Economic Survey for IAS by civils360
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  • Creating jobs is India’s central challenge
  • Generating rapid economic growth is one critical element of the policy response; nurturing an enabling environment for investment is another; and targeted action yet another.
  • India needs to generate jobs that are formal and productive, provide bang-for-buck in terms of jobs created relative to investment, have the potential for broader social transformation, and can generate exports and growth
  • The apparel and leather and footwear sectors meet many or all of these criteria and hence are eminently suitable candidates for targeting.
Why clothes and shoes?
  • Growth and exports
    • Nearly every successful economic growth take-off in post-war history in East Asia has been associated with rapid expansion in clothing and footwear exports in the early stages
    • In the successful East Asian economies, countries where GDP growth booms averaged between 7-10 per cent, growth in the exports of these two sectors was exceptional.
    • In its take-off phase of growth, India has under-performed relative to the East Asian competitors.
    • The Indian under-performance, has been particularly marked in the leather sector.
  • Jobs, especially for women
    • Apparels and Leather sectors offer tremendous opportunities for creation of jobs, especially for women
    •  apparel sector is the most labor-intensive, followed by footwear.
    • Apparels are 80-fold more labor-intensive than autos and 240-fold more jobs than steel
    • these attributes apply to the apparel not the textile sector and to leather goods and footwear not necessarily to tanning.
    • Drawing upon the World Bank employment elasticities, we estimate that rapid export growth could generate about half a million additional direct jobs every year.
    • The opportunity created for women implies that these sectors could be vehicles for social transformation.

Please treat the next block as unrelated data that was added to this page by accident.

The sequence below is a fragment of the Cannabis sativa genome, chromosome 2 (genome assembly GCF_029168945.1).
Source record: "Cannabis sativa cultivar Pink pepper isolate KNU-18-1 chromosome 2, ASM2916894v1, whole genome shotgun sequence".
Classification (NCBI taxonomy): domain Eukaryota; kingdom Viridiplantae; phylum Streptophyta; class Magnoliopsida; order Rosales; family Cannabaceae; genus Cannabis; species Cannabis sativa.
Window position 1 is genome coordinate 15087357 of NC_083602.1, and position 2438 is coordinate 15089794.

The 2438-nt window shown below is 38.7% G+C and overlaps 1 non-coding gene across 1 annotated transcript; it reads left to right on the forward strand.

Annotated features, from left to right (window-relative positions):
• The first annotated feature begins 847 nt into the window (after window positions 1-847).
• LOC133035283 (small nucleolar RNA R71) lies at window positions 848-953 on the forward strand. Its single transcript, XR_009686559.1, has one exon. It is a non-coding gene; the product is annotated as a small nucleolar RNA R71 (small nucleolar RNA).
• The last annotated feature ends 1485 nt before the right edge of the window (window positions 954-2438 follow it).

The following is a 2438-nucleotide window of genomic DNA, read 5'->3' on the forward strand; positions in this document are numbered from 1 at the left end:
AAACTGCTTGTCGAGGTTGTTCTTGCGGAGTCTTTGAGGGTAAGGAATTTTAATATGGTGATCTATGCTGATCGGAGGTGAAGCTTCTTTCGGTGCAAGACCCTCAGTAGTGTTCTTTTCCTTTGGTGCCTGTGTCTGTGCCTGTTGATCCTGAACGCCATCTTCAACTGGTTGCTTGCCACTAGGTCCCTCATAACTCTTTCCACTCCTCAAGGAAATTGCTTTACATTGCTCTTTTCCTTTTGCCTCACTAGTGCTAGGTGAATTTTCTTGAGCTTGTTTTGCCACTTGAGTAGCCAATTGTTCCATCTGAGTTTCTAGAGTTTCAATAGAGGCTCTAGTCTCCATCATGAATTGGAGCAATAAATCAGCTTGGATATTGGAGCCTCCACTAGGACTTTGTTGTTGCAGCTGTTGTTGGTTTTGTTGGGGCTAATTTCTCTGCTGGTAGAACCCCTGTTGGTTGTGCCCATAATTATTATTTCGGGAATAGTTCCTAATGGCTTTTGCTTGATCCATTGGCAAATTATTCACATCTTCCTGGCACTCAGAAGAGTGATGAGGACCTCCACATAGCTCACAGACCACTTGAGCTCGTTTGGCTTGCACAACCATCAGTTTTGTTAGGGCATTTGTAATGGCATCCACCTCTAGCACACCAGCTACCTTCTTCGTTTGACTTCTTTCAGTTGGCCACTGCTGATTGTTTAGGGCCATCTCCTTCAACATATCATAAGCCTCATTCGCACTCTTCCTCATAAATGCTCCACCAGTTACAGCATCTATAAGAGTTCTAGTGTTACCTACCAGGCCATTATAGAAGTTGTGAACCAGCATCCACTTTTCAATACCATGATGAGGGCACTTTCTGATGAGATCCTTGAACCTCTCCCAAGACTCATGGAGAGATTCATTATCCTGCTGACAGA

• Women in apparel factories emphasize the agency they had gained on financial decisions. The agency also extended to husbands starting to helping with household chores.
      • Eg: In Bangladesh, female education, total fertility rates, and women’s labour force participation moved positively due to the expansion of the apparel sector.
  • A historic opportunity – China vacating; space filled by others and not India!
    • India has an opportunity to promote apparel, leather and footwear sectors because of rising wage levels in China that has resulted in China stabilizing or losing market share in these products
    • India is well positioned to take advantage of China’s deteriorating competitiveness because wage costs in most Indian states are significantly lower than in China.
    • This is not happening, or at least, not enough. The space vacated by China is fast being taken over by Bangladesh and Vietnam in case of apparels; Vietnam and Indonesia in case of leather and footwear
    • Indian apparel and leather firms are relocating to Bangladesh, Vietnam, Myanmar, and even Ethiopia.
    • The window of opportunity is narrowing and India needs to act fast if it is to regain competitiveness and market share in these sectors.
  • The Apparel and Leather sectors face a set of common challenges:
    1. logistics
    2. labor regulations
    3. tax & tariff policy
    4. disadvantages emanating from the international trading environment compared to competitor countries.
    5. In addition, the leather and footwear sector faces the specific challenge relating to policies that prevent converting its comparative advantage— abundance of cattle—into export opportunities.
Common challenges
  • Logistics
    • The costs and time involved in getting goods from factory to destination are greater than those for other countries